Vinyl LP, Cassette, Compact Disc (CD)
Aurelia: The soft-focus Polaroid on the cover is what pulled me in, but Mal Devisa’s lo-fi guitar and rich, warm voice is what kept me interested. To me, “Kiid” sits somewhere between Brittany Howard’s crunchy guitar and Kimya Dawson’s sweet, sweet, sad-bastard lyrics (I definitely have a playlist tucked away that features Devisa’s “Sea Of Limbs” and Dawson’s “Angels And Seagulls” back to back). But don’t box her in, because the closing track “Dominatrix” is full of ‘80s-style hip-hop horns and raucous, fight-night lyrics. This album is a journey that I was more than happy to take.
Fatima: The ease with which Mal Devisa drifts between moments of tenderness and sheer power is hugely impressive. She’s got one hell of a voice, as well as a strong perspective, and this album does justice to both. “Kiid” is confident and unguarded. It aches—and you probably will, too, after listening to it.
Ramou: “Aching” is a perfect descriptor for “Kiid.” It’s angsty without feeling redundant and delicate without losing its assertiveness. “Dominatrix” stands out to me as a favorite for the same reasons Aurelia mentioned—and because I love any song that makes me want to go out and buy a Black-Power-Fist Afro pick.
Alesia: I’m such a fan of Black women with a lot of feelings who are willing to tap into the darkest parts of themselves to express them. So Mal Devisa had me at “Fire.” “Kiid” explores the freedom in unfettered vulnerability. Whether it’s the measured melancholy of “Live Again” or the commanding flow of “Dominatrix,” you just feel every word Devisa utters.
Fatima: Intl Style is a solid EP overall, but the standout track is the powerhouse “Shonda Rhimes.” It’s both endlessly danceable and full of texture. A syncopated opening loop gives way to pulsing synths and Momo’s sweet, airy vocals. The result is an unrelenting jam. Intl Style makes me excited to see what else Momo may have up her sleeve.
Aurelia: This EP makes me feel Gossip Girl young and rich—and, really, I can’t ask for anything more from a dance-pop track. The synth on “Young In Tempo” is like the soundtrack to a video game where the goal is to be the most beautiful girl in Ibiza.
Ramou: Intl Style is perfect, fun dance-pop. Listening to it is the only time I’ve wished I had long flowing hair, so I could whip it around on the dance floor. Momo’s vocals hit where it counts, between the thump and twinkle of a boundless beat.
Alesia: I tend to instantly love airy, feminine-but-powerful vocals layered over synths, and Intl Style is no exception. “A Novel Light That Changed” and “Shonda Rhimes” left me with so much optimism for a full=length.
Ramou: The cover art for KING’s album We Are KING is so fun and colorful that I’ve decided I want the same aesthetic when I’m rich enough to live that Oprah-relaxing-in-her-garden life. The album itself is just as colorful, yet still remains breathy and calming. I can already see myself dancing around my future beach bungalow to “Oh, Please!” with a glass of rosé.
Aurelia: We Are KING is perfect summer music from a trio of super-gorgeous, super-talented, and [reportedly] super-sweet babes. This album is like the beach BBQ of my dreams, and I never want to leave. If I could sum it up with a Netflix-style suggestion, it would be “If you like THEESatisfaction, you’re gonna love KING.”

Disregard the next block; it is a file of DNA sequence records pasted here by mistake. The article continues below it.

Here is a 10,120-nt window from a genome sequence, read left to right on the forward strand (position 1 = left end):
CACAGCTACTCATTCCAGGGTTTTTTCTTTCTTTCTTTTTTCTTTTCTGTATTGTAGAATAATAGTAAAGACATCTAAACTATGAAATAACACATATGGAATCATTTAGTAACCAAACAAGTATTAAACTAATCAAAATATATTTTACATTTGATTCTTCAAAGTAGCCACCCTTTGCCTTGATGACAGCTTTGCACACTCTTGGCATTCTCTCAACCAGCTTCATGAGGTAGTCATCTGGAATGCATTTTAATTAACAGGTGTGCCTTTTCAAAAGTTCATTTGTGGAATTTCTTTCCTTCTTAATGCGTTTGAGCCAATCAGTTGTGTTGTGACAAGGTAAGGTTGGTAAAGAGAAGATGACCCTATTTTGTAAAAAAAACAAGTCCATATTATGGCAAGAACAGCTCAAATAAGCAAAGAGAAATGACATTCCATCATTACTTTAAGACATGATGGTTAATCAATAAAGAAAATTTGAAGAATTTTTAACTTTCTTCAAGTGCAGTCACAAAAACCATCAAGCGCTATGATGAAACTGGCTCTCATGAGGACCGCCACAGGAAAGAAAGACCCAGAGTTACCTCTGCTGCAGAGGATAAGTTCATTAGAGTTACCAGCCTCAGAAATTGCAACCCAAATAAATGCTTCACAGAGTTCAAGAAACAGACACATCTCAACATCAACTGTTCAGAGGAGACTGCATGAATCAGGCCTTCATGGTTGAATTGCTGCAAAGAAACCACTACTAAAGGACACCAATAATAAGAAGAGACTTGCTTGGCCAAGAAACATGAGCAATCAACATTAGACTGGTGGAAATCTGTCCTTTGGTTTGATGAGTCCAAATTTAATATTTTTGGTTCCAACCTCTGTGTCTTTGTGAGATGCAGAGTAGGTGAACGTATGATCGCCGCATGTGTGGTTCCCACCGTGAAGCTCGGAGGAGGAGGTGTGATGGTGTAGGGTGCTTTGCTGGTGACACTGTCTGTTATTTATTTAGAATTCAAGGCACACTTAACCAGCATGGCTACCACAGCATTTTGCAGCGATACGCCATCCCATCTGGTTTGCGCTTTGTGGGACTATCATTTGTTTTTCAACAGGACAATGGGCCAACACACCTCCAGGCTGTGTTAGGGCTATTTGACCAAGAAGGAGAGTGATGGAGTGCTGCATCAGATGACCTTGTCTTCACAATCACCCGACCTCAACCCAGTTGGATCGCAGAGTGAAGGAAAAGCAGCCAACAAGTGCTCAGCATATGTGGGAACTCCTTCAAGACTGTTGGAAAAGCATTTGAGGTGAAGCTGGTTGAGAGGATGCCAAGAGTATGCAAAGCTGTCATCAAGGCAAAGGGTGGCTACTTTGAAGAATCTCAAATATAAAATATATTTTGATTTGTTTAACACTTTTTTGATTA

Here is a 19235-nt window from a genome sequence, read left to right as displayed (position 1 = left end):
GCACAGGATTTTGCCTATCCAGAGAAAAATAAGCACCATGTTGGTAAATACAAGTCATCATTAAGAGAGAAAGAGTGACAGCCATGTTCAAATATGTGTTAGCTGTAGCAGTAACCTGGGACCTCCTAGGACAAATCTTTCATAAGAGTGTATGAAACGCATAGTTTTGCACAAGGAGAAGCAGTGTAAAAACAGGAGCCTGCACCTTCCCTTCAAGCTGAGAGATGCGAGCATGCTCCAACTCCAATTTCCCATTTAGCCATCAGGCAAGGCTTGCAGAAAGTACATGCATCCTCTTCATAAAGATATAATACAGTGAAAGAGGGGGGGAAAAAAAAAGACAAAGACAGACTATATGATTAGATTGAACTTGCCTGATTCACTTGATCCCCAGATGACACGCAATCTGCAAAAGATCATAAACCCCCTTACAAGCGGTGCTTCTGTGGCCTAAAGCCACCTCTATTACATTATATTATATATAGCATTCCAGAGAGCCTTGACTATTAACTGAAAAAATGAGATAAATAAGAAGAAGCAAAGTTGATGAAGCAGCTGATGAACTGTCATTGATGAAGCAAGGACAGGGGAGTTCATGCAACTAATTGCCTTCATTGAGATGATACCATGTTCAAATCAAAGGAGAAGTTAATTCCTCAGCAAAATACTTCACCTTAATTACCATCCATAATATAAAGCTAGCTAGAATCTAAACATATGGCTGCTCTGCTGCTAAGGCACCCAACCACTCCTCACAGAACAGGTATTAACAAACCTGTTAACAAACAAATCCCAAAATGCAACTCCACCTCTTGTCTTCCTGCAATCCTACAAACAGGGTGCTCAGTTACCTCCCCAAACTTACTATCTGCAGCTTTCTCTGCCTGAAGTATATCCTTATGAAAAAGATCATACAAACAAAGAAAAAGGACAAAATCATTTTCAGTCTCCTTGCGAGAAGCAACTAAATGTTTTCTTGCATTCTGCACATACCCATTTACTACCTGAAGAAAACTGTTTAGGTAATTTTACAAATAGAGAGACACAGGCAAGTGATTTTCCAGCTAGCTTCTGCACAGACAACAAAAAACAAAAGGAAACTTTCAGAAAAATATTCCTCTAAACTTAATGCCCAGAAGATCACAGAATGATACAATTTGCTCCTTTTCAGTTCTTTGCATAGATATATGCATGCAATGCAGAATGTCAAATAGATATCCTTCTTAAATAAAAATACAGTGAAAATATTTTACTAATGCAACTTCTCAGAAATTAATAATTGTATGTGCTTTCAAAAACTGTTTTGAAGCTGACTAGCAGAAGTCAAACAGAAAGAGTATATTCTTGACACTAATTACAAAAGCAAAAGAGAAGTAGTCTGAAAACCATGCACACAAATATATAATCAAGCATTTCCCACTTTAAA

Fatima: KING’s deep well of talent is unquestionable, and they effortlessly flex that considerable muscle here, melding their disparate influences (video game soundtracks, Ryuichi Sakomoto, and the Cocteau Twins), while keeping things original and fresh. We Are KING has an atmospheric, dreamy quality, with modern grooves and a cohesive aesthetic. I don’t think we could have asked for a stronger return from the group.
Alesia: KING has been on my radar since The Story EP, so I purchased the full-length debut without hesitation—without breathing even. The way KING meshes styles is something you don’t often hear in the current musical landscape, and they make it seem like second nature. How do you make an album that has the hopefulness of spring sun rays, but also the chill of an autumn evening? I don’t know, but that’s what KING have done.
Aurelia: Warsan vs. Melancholy is a testament to the visual power of poetry. The cover is invitingly intimate, and you can practically hear the faded photo edges in the crackle of each track. Warsan’s melodic voice makes each song feel like a conversation that’s meant just for you. This collection is in heavy rotation on rainy days in my house.
Fatima: Warsan’s ability to capture and express that oh-so-particular, yet expansive and complex thing we call womanhood is astounding. This collection is heavy, revelatory and entirely too short—before you can catch your breath, it’s over. But the beauty of Warsan vs. Melancholy is that each replay reveals something new and different. This is an album full of vulnerability, spirituality, strength and resilience.
Ramou: Warsan vs Melancholy manages to be devastating while also remaining healing and hopeful. The thread of loneliness that Warsan weaves throughout feels both cutting and validating, and my reaction shifts a little with each listen. Lyrics like “You taste like years of being alone,” are sharp, bitter, and personal. I’ve yet to go a day without listening to it.
Alesia: Warsan’s words force you to embrace the power in emotions and vulnerability. She takes you by the shoulders and shakes you into remembering your own humanity, in all of its messiness. She encourages you to revel in yourself in a way that spans from the familiar to the uncomfortable. As Fatima said, something new catches you with each listen, leaving you searching for more both within her words and within yourself.